Vocal Ergonomics in the Workplace: Heating, Ventilation, and Air-Conditioning Method Influences on Vocal Comfort and Function Purpose The purpose of this study was to examine the influence of the heating, ventilation, and air-conditioning method on voice function following a voicing task using ecologically valid offices, one with radiant HVAC and one with forced air. Method A total of 12 consented participants (6 women, 6 ... Research Article
Newly Published
Research Article  |   January 25, 2017
Vocal Ergonomics in the Workplace: Heating, Ventilation, and Air-Conditioning Method Influences on Vocal Comfort and Function
 
Author Affiliations & Notes
  • Mary J. Sandage
    Auburn University, AL
  • Keith A. Rahn
    Auburn University, AL
  • Audrey G. Smith
    Auburn University, AL
  • Disclosure: The authors have declared that no competing interests existed at the time of publication.
    Disclosure: The authors have declared that no competing interests existed at the time of publication. ×
  • Correspondence to Mary Sandage: sandamj@auburn.edu
  • Editor: Julie Liss
    Editor: Julie Liss×
  • Associate Editor: Jack Jiang
    Associate Editor: Jack Jiang×
Article Information
Professional Issues & Training / Speech, Voice & Prosody / Newly Published / Research Article
Research Article   |   January 25, 2017
Vocal Ergonomics in the Workplace: Heating, Ventilation, and Air-Conditioning Method Influences on Vocal Comfort and Function
Journal of Speech, Language, and Hearing Research, Newly Published. doi:10.1044/2016_JSLHR-S-16-0081
History: Received March 1, 2016 , Revised July 15, 2016 , Accepted July 20, 2016
 
Journal of Speech, Language, and Hearing Research, Newly Published. doi:10.1044/2016_JSLHR-S-16-0081
History: Received March 1, 2016; Revised July 15, 2016; Accepted July 20, 2016

Purpose The purpose of this study was to examine the influence of the heating, ventilation, and air-conditioning method on voice function following a voicing task using ecologically valid offices, one with radiant HVAC and one with forced air.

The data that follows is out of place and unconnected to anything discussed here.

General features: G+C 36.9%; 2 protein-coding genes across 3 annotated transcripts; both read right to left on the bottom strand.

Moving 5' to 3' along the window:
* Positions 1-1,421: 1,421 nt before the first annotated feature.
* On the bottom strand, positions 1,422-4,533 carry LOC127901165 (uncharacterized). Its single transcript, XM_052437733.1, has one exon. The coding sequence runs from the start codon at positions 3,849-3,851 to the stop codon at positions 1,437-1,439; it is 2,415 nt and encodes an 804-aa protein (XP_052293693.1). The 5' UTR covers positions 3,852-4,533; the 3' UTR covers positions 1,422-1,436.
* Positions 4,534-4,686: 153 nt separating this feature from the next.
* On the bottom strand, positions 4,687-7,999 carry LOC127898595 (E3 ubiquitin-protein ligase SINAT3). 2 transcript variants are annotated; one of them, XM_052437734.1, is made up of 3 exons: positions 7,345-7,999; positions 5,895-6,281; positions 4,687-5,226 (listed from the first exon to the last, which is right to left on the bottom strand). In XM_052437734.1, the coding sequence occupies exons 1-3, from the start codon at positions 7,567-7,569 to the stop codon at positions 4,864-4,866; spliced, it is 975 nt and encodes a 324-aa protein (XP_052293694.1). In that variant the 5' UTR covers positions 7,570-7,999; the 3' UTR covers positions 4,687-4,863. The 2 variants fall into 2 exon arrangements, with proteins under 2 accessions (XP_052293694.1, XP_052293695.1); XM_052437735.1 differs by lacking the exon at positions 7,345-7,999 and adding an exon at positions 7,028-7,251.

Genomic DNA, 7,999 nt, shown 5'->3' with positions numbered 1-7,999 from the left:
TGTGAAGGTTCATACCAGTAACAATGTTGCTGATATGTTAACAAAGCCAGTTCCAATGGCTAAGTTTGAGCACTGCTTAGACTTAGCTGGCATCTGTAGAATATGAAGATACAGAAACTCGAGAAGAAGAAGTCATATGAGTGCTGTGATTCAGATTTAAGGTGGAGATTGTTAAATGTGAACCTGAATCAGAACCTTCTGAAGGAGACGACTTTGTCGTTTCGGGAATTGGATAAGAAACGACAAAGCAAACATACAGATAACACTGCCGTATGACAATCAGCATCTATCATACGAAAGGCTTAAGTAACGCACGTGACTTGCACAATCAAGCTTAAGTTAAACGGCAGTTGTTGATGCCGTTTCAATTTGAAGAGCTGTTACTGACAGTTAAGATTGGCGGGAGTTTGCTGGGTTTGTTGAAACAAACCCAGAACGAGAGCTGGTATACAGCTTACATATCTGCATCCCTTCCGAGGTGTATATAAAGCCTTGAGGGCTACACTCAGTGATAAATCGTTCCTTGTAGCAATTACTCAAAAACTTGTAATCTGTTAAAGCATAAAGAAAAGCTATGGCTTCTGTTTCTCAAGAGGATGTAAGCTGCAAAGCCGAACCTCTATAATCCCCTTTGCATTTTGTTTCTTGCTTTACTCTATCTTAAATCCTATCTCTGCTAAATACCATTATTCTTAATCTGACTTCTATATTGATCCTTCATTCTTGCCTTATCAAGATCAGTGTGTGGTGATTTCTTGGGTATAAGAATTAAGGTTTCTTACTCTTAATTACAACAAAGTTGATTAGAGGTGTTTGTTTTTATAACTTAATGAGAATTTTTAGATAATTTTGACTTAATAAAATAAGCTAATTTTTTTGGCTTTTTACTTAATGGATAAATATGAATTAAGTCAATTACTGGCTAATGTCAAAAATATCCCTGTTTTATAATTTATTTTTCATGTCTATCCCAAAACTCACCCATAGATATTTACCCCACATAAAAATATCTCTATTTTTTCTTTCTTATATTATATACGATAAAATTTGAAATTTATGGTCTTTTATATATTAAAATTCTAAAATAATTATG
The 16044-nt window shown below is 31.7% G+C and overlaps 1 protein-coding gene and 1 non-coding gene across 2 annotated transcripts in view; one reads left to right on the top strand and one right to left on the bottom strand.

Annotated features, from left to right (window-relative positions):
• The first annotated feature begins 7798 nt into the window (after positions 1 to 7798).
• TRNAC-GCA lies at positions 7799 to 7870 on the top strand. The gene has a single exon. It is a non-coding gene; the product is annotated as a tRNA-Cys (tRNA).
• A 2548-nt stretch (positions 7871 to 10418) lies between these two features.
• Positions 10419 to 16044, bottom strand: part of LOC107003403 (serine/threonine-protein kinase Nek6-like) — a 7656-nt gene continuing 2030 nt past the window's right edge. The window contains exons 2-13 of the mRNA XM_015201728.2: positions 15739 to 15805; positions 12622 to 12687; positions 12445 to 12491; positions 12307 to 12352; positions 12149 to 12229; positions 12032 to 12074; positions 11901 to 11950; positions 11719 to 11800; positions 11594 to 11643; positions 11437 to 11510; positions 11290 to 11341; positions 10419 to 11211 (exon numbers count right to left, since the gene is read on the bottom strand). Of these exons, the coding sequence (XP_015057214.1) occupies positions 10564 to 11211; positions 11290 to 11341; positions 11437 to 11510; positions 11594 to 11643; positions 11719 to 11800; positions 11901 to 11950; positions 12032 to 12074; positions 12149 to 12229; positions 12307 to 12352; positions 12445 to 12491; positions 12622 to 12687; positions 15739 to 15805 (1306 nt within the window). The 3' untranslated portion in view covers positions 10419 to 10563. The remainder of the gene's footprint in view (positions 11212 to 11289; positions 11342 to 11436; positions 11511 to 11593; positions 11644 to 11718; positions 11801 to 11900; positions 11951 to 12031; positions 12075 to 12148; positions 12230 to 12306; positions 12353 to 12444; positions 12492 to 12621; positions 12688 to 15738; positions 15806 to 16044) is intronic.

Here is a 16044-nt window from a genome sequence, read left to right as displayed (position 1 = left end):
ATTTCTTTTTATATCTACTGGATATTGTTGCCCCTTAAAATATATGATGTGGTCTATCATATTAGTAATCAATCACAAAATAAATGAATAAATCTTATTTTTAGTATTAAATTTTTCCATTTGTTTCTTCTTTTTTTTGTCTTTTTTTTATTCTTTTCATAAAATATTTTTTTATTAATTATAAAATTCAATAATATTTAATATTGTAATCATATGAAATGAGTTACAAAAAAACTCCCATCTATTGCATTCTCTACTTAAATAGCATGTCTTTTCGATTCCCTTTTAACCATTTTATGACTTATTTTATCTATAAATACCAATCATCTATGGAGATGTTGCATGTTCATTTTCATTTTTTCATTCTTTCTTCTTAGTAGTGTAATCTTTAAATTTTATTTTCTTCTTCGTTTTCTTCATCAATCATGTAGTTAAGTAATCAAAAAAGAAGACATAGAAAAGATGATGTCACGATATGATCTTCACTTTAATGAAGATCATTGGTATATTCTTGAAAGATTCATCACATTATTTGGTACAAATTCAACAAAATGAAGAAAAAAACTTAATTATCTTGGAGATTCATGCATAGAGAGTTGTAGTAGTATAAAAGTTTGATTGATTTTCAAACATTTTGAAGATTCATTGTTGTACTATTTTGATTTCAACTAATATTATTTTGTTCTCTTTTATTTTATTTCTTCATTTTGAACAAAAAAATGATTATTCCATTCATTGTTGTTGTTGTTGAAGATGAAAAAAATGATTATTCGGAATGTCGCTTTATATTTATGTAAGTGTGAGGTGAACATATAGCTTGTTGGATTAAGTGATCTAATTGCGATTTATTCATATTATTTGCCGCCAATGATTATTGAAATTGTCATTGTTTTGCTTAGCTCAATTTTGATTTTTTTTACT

Method A total of 12 consented participants (6 women, 6 men) narrated a video in each of 4 environmental conditions in a within-between repeated-measures design. Acoustic data were collected with an ambulatory phonation monitor and perceived phonatory effort was determined following the voicing task. Data were analyzed using a within-between repeated-measures analysis of variance with significance set at α < .05.

Results Perceived phonatory effort did not differ between environments; however, a significant difference in vocal amplitude between 2 trials was identified for the male participants and physiologically significant differences in vocal amplitude were identified for male and female participants.

Conclusions The findings suggest that perceived phonatory effort may not be a sensitive measure of vocal function differences following a voicing task in ecologically valid office spaces despite significant acoustic findings. Future research should address longer exposure to environmental differences combined with a longer voicing task within ecologically valid work spaces as well as the recruitment of participants who have particular vulnerability to environmental perturbations.

Acknowledgments
The work presented in this manuscript was supported by funding from the Auburn University (Auburn, AL) Intramural grants program and the Center for Construction Innovation and Collaboration Research (Auburn, AL) grant program (Mary J. Sandage and Keith A. Rahn were recipients of both grants). The content is novel work and solely the responsibility of the authors.
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